The discourse suggests it is a couple’s decision, but it may often be that it is up to the woman to ‘agree with’ the man’s idea.

Two of the young women in the study, Haymanot and Sessen, were not using any form of contraception when they got married because of lack of accurate information and knowledge about options.  They both become pregnant soon after their marriage. Sessen said, “I heard about contraception from some women who gave birth and from health workers at the health centre.” She also told us she had no relevant information regarding giving birth, despite the health centre for pre-natal check-ups. Fortunately her delivery happened on the day she went for her last check-up. Had it not overlapped on the day of her check-up, she would have given birth in her mother’s house with the help of traditional birth attendants. Haymanot also gave birth at home through the help of traditional birth attendants because she was afraid of going to the health centre.

 Haymanot’s decision-making power was very limited. Though she wanted to delay having a family for up to five years, her husband and her mother insisted that she should have a baby as soon as possible. Also Haymanot has mentioned to us that she would like to have three children but her mother wants her to bear six or seven children.

Across all our interviews, it’s clear that husbands, mothers, and in-laws are the major actors in decisions around having children. Haymanot’s story (you can find more detail in the working paper) points to a recurring theme in young women’s narratives of bargaining power – whereas the constraints brought on by marriage may vary, the birth of a child consistently constrains agency such that the margins for bargaining become even narrower.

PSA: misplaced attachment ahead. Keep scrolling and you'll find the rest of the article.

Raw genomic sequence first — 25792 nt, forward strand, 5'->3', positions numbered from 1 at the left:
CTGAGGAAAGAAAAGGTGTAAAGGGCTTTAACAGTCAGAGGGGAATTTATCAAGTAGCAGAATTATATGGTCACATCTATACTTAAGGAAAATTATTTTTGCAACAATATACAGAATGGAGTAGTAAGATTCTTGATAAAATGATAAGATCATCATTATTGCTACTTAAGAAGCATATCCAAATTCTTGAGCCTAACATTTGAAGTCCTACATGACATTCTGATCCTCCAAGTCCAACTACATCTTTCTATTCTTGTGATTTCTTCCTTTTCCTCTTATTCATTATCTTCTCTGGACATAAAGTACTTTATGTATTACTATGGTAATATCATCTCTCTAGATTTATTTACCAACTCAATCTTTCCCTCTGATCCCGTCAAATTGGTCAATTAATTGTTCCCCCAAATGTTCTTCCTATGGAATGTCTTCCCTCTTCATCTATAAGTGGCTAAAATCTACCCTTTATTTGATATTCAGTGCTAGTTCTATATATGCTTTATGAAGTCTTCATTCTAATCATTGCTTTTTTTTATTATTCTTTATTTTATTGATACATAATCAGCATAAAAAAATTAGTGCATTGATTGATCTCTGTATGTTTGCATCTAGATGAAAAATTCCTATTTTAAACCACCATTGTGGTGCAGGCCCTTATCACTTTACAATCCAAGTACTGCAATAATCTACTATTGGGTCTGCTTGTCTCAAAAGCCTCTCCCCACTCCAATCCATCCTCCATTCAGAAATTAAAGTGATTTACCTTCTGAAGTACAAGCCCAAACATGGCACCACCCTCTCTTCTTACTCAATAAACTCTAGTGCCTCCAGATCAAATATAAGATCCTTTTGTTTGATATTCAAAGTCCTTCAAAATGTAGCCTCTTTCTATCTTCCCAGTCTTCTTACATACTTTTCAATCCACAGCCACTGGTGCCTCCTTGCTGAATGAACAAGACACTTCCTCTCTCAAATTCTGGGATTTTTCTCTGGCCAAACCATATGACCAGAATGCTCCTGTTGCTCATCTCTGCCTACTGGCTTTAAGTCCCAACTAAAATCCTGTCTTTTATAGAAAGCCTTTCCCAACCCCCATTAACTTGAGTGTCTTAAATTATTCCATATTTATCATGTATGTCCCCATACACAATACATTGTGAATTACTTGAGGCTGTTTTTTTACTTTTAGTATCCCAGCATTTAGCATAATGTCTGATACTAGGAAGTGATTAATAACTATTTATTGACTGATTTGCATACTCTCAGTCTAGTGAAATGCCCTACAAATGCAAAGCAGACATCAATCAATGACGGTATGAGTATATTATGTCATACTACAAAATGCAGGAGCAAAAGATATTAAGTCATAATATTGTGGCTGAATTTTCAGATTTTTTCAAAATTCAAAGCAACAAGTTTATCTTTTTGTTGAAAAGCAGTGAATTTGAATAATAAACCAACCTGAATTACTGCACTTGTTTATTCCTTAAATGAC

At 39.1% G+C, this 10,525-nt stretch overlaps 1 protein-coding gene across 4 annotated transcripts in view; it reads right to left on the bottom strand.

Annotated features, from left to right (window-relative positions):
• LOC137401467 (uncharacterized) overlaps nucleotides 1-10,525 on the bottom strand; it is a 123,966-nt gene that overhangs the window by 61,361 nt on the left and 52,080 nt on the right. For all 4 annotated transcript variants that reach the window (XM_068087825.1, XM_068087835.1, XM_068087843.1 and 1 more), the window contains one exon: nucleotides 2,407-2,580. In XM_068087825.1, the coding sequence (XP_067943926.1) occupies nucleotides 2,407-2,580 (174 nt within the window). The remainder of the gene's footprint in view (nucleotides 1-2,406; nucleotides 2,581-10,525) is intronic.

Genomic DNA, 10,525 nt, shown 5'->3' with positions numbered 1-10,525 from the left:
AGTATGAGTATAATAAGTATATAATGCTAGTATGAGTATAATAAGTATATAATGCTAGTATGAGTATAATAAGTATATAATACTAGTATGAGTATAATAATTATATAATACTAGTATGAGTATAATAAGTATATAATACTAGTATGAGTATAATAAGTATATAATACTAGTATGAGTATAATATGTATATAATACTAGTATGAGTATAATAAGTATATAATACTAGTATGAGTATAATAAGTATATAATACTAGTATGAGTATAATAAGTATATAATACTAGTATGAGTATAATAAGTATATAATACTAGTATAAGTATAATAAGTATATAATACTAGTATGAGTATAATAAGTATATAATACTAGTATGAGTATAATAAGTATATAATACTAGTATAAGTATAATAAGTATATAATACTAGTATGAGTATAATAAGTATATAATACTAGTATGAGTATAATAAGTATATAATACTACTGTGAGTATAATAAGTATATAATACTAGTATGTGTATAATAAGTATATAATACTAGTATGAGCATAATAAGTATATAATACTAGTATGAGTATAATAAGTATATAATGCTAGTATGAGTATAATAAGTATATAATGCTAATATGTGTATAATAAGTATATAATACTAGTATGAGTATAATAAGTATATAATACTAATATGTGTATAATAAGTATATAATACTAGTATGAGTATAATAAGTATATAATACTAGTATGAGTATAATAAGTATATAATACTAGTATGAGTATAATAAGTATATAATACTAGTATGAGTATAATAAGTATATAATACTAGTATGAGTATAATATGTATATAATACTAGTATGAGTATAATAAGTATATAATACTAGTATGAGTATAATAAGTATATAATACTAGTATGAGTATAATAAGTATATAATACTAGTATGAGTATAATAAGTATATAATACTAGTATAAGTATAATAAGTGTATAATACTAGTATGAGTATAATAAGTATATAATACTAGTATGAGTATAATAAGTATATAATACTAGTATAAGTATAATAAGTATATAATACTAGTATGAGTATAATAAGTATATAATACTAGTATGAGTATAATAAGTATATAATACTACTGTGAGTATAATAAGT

Work and economic empowerment

The transition to parenthood results in more profound changes in the division of labour between couples compared to most other life-course events.  Since women are the main carers for children we found there is little scope for negotiation between the couple, and as men assume the breadwinner role, women’s paid work and education take a backseat to their mothering responsibilities.

In all cases, the young women gave up paid work after they married, with the husband being the only wage-earner. It’s also worth saying that there are no girls who are able to combine schooling with marital life in the rural sample.

She Decides?

This is a very brief snapshot of our qualitative research on marriage and parenthood. In conclusion, it's important to highlight that poverty clearly plays a role in the bargaining power of these young women. And though in some instances they tried to maintain their agency, in many cases this was restricted by the persistent local norms and obligations within their societies which reinforce their dependency on their husbands. ‘Bargaining power’ involves the young women not only bargaining with those around them but with the existing traditional system in which they live.

Policies aimed at helping women exercise gender equality in marriage and even before marriage have to consider the household level factors, individual level factors, and the wider perspective of community level factors that shape the bargaining power of women.

Lastly, relationships matter. Policies aimed to empower women must also work with/for those who have a stake in limiting or enhancing women’s agency, including their mothers, husbands, other relatives and community members. Otherwise #SheDecides is a meaningless catchphrase.

Young Women’s Household Bargaining Power in Marriage and Parenthood in Ethiopia, Young Lives Working Paper 166, February 2017.